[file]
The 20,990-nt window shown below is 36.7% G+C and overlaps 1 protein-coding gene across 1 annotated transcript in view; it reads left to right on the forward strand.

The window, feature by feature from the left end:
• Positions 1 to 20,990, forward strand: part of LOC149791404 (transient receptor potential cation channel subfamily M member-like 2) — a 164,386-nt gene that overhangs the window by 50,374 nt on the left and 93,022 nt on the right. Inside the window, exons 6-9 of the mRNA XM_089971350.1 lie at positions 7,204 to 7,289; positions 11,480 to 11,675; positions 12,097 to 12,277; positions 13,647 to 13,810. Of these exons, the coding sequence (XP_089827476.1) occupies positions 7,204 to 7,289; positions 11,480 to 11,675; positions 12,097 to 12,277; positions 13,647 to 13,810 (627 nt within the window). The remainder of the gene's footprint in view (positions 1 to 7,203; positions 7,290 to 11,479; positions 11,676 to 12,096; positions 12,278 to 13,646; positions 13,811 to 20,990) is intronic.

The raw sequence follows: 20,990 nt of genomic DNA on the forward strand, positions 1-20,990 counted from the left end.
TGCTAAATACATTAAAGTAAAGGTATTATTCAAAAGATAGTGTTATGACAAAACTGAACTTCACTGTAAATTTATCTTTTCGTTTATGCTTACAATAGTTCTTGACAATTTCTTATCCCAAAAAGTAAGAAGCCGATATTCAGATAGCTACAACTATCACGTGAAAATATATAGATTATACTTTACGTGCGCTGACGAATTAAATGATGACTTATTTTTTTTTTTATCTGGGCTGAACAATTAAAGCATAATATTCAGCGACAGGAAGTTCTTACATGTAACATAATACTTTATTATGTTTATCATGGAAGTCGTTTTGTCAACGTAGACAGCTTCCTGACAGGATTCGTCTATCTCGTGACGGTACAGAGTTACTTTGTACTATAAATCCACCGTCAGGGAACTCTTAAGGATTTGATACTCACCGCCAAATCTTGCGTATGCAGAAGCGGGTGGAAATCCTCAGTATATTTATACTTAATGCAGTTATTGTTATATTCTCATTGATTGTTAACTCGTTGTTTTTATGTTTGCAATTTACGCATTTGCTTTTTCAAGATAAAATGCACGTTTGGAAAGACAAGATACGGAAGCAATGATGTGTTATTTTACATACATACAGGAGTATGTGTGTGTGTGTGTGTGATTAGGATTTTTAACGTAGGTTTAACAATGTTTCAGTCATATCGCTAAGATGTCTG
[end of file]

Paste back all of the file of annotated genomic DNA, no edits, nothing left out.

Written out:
The 20,990-nt window shown below is 36.7% G+C and overlaps 1 protein-coding gene across 1 annotated transcript in view; it reads left to right on the forward strand.

The window, feature by feature from the left end:
• Positions 1 to 20,990, forward strand: part of LOC149791404 (transient receptor potential cation channel subfamily M member-like 2) — a 164,386-nt gene that overhangs the window by 50,374 nt on the left and 93,022 nt on the right. Inside the window, exons 6-9 of the mRNA XM_089971350.1 lie at positions 7,204 to 7,289; positions 11,480 to 11,675; positions 12,097 to 12,277; positions 13,647 to 13,810. Of these exons, the coding sequence (XP_089827476.1) occupies positions 7,204 to 7,289; positions 11,480 to 11,675; positions 12,097 to 12,277; positions 13,647 to 13,810 (627 nt within the window). The remainder of the gene's footprint in view (positions 1 to 7,203; positions 7,290 to 11,479; positions 11,676 to 12,096; positions 12,278 to 13,646; positions 13,811 to 20,990) is intronic.

The raw sequence follows: 20,990 nt of genomic DNA on the forward strand, positions 1-20,990 counted from the left end.
TGCTAAATACATTAAAGTAAAGGTATTATTCAAAAGATAGTGTTATGACAAAACTGAACTTCACTGTAAATTTATCTTTTCGTTTATGCTTACAATAGTTCTTGACAATTTCTTATCCCAAAAAGTAAGAAGCCGATATTCAGATAGCTACAACTATCACGTGAAAATATATAGATTATACTTTACGTGCGCTGACGAATTAAATGATGACTTATTTTTTTTTTTATCTGGGCTGAACAATTAAAGCATAATATTCAGCGACAGGAAGTTCTTACATGTAACATAATACTTTATTATGTTTATCATGGAAGTCGTTTTGTCAACGTAGACAGCTTCCTGACAGGATTCGTCTATCTCGTGACGGTACAGAGTTACTTTGTACTATAAATCCACCGTCAGGGAACTCTTAAGGATTTGATACTCACCGCCAAATCTTGCGTATGCAGAAGCGGGTGGAAATCCTCAGTATATTTATACTTAATGCAGTTATTGTTATATTCTCATTGATTGTTAACTCGTTGTTTTTATGTTTGCAATTTACGCATTTGCTTTTTCAAGATAAAATGCACGTTTGGAAAGACAAGATACGGAAGCAATGATGTGTTATTTTACATACATACAGGAGTATGTGTGTGTGTGTGTGTGATTAGGATTTTTAACGTAGGTTTAACAATGTTTCAGTCATATCGCTAAGATGTCTG